I admit that I had a certain amount of skepticism about Joe Hill as a writer. Being the son of Stephen King, I couldn’t help but think that just maybe he hadn’t quite earned his entrance into the world of publishing the way that other writers had.
I felt a little vindicated with this feeling when I read his novel Heart Shaped Box, because I liked the book well enough, but I didn’t feel it was really ground-breaking or noteworthy in particular.
So, it was with a bit of a raised eyebrow that I noticed his short story collection 20thCentury Ghosts had won the Stoker Award for Best Collection in 2005. Based on that award, I decided to give Hill another shot.
And I’m glad I did. 20th Century Ghosts is stellar collection of short stories. As you might expect, there’s a good portion of horror, other “supernatural” type stories, and even a couple that are surprisingly sweet natured.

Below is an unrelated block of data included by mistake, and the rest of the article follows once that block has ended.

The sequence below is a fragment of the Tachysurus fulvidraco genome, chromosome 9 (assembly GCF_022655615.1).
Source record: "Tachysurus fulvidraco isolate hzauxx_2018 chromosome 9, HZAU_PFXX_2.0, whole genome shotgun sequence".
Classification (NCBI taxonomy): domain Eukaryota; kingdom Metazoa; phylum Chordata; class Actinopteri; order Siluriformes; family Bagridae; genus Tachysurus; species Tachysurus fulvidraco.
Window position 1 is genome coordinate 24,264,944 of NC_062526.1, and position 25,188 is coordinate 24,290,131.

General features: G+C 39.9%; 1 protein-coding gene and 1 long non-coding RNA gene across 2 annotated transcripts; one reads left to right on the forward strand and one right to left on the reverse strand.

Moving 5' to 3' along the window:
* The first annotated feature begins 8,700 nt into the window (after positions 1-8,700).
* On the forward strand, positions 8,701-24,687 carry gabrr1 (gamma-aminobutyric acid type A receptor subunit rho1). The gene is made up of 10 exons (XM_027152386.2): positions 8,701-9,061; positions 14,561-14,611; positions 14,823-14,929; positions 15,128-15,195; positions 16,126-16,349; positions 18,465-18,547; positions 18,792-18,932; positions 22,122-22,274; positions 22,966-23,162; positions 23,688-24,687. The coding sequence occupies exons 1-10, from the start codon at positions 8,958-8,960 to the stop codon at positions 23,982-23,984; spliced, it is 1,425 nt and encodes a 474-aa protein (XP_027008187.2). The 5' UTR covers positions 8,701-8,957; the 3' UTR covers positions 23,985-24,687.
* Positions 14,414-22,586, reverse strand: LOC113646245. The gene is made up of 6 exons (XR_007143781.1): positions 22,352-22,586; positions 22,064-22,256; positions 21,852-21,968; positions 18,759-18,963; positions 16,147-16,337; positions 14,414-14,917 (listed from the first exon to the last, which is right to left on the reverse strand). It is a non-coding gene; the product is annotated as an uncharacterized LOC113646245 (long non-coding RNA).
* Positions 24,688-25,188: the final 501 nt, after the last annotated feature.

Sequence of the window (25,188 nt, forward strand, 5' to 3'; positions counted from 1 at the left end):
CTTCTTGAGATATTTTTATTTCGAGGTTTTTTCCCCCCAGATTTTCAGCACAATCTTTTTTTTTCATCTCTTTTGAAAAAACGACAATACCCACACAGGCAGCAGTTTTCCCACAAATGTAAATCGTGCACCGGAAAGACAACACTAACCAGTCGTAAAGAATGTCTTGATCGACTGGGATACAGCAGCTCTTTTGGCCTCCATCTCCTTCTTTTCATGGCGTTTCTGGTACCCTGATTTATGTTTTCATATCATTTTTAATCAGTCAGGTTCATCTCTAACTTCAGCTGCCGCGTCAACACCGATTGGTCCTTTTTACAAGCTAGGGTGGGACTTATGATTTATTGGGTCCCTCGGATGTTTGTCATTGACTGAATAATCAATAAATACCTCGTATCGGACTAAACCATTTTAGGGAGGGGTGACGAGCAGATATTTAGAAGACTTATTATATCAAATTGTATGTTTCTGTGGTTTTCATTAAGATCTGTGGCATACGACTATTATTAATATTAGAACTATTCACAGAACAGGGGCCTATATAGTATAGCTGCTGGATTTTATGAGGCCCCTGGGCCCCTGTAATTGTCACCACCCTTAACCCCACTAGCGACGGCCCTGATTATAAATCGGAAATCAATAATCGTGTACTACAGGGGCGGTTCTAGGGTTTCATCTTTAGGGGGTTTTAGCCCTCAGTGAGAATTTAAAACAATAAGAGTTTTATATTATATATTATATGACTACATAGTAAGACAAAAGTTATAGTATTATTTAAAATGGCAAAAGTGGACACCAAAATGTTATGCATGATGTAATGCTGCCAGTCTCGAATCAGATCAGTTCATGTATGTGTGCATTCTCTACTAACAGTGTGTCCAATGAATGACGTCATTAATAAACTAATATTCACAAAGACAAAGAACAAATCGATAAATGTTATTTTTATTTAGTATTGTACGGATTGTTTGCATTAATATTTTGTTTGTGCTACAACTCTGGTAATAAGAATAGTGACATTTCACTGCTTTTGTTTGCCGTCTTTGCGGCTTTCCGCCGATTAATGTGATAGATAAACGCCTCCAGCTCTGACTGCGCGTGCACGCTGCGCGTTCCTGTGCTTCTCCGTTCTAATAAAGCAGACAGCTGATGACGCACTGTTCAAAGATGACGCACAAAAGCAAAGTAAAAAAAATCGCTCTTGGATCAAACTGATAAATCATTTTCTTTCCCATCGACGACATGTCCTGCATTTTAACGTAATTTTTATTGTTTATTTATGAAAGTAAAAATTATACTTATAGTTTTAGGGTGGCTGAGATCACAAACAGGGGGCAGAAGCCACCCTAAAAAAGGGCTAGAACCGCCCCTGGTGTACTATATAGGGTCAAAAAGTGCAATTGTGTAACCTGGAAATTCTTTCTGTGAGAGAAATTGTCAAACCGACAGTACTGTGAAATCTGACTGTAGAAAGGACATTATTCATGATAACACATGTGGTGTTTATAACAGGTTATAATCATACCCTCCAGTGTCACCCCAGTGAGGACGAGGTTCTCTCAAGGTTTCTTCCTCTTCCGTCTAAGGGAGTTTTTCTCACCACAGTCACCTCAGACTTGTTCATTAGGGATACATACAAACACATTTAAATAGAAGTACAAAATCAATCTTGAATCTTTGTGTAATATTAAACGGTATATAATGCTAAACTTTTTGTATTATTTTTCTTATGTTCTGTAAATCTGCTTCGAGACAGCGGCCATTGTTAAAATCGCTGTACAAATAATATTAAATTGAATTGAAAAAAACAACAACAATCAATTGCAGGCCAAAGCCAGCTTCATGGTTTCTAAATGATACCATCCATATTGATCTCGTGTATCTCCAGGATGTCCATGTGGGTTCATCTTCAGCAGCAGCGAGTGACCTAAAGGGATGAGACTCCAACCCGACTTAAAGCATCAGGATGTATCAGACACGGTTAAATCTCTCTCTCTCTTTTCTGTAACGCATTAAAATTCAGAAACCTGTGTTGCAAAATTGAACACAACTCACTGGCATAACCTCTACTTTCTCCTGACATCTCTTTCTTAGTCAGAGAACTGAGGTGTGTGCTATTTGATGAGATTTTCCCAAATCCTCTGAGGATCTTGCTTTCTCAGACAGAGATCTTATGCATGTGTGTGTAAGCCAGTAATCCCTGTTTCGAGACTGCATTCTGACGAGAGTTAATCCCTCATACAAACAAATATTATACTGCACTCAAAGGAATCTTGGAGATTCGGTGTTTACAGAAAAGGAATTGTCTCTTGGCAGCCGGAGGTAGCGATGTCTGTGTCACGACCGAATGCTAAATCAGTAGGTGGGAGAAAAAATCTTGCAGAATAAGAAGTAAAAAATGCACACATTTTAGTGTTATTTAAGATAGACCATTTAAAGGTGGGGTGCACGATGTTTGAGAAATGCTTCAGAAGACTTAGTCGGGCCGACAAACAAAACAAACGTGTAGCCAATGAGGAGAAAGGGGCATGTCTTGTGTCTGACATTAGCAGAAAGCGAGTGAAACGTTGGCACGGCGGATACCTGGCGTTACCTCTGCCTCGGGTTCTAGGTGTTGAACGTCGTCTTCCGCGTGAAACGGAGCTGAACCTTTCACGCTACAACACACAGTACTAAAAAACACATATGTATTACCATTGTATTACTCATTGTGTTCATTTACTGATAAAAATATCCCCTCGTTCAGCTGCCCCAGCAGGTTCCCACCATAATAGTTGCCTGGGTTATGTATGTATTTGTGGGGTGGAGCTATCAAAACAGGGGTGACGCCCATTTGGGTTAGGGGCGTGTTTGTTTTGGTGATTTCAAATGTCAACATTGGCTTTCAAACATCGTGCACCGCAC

20th Century Ghosts, by Joe Hill
There are two trends in the stories throughout this collection that set it apart from other “good” horror collections. The first is the sheer imaginativeness behind so many of the ideas. For example, Pop Art was based on perhaps the most absurd-sounding premise I’ve heard in a long time, but in the end was probably one the best and most emotional stories in the book. My Father’s Mask was disturbing in that it portrayed a don’t-look-too-closely world that seemed like ours, but had some damn unsettling things going on behind the scenes.
The second thing that Hill excelled at in these stories is breaking the expected “horror story” formats and cadences. Hill even pokes fun at this in the first story, Best New Horror, which is about a horror magazine editor who has seen it all and read it all a thousand times. Like that jaded and cynical editor, I found something new, interesting, and occasionally truly horrific in Hill’s stories. They are constantly taking unexpected turns leaving the reader (or in my case, the listener) off balance. They also tend to end at unexpected times, almost in mid-story sometimes (or at least that’s the way it felt), leaving the reader to stop, put away their expectations, and consider that ending — and the entire story in a new light.
Just a superb collection. I will definitely re-visit these stories again and again.
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